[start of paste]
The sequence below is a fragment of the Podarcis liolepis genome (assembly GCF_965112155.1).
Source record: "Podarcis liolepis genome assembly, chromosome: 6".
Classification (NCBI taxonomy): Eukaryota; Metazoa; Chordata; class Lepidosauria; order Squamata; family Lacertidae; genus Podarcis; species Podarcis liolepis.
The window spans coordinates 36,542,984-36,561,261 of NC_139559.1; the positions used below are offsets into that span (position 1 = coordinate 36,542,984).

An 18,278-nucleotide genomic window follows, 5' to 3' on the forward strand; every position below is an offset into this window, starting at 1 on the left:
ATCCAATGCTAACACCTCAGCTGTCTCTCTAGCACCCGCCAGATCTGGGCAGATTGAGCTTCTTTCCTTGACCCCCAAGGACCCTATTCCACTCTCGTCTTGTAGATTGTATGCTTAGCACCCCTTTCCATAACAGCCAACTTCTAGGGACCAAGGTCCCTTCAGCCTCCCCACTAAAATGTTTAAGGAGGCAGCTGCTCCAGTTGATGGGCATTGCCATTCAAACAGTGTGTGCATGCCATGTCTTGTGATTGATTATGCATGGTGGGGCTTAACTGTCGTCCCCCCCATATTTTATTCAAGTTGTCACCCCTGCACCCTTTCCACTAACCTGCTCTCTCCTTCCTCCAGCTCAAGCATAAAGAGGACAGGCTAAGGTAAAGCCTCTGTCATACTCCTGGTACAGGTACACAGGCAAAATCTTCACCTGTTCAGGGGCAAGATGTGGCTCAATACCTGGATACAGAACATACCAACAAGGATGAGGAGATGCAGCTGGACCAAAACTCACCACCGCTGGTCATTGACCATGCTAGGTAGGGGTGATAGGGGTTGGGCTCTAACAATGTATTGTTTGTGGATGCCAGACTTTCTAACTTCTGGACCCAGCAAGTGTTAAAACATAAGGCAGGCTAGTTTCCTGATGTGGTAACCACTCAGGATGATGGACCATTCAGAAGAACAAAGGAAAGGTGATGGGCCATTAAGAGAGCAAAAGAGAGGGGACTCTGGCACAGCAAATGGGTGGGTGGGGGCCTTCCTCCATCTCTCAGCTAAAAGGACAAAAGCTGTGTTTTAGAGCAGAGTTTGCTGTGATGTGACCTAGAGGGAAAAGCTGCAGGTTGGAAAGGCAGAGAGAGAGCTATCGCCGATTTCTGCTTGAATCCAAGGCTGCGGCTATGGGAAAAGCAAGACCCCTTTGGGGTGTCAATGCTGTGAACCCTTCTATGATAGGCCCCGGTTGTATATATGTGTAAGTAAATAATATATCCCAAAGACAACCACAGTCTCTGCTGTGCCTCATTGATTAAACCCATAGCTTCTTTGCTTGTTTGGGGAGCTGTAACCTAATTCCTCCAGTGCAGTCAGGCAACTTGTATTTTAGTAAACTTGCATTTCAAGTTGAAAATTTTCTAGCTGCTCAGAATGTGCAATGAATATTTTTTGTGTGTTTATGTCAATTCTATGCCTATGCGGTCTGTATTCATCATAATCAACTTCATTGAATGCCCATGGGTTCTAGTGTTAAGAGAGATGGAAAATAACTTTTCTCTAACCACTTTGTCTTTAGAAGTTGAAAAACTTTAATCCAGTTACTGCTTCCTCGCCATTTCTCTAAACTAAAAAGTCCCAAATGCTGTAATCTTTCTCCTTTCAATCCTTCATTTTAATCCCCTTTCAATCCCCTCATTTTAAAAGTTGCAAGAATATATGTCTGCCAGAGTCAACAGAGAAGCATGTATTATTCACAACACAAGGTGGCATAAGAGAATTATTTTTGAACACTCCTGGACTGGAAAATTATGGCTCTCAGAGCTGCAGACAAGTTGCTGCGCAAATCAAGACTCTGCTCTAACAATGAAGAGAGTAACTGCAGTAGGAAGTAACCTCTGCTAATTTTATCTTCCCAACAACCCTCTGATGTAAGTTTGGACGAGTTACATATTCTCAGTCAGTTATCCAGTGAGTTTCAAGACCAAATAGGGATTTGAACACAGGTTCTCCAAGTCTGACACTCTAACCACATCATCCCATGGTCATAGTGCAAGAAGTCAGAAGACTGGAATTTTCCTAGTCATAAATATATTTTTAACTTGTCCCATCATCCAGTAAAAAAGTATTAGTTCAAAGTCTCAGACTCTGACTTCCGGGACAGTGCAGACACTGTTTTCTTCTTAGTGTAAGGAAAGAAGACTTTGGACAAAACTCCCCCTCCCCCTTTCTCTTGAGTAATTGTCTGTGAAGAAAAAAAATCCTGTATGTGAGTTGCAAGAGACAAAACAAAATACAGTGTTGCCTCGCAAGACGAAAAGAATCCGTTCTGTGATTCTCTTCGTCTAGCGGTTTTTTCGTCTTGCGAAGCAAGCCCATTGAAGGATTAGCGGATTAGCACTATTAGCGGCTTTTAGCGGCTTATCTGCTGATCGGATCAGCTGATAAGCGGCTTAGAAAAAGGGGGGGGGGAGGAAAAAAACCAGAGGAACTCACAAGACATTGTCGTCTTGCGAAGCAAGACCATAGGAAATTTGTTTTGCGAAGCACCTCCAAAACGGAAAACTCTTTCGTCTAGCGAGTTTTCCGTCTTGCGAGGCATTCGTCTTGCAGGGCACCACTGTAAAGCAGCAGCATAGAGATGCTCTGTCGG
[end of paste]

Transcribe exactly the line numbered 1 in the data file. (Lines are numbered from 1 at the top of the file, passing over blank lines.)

The sequence below is a fragment of the Podarcis liolepis genome (assembly GCF_965112155.1).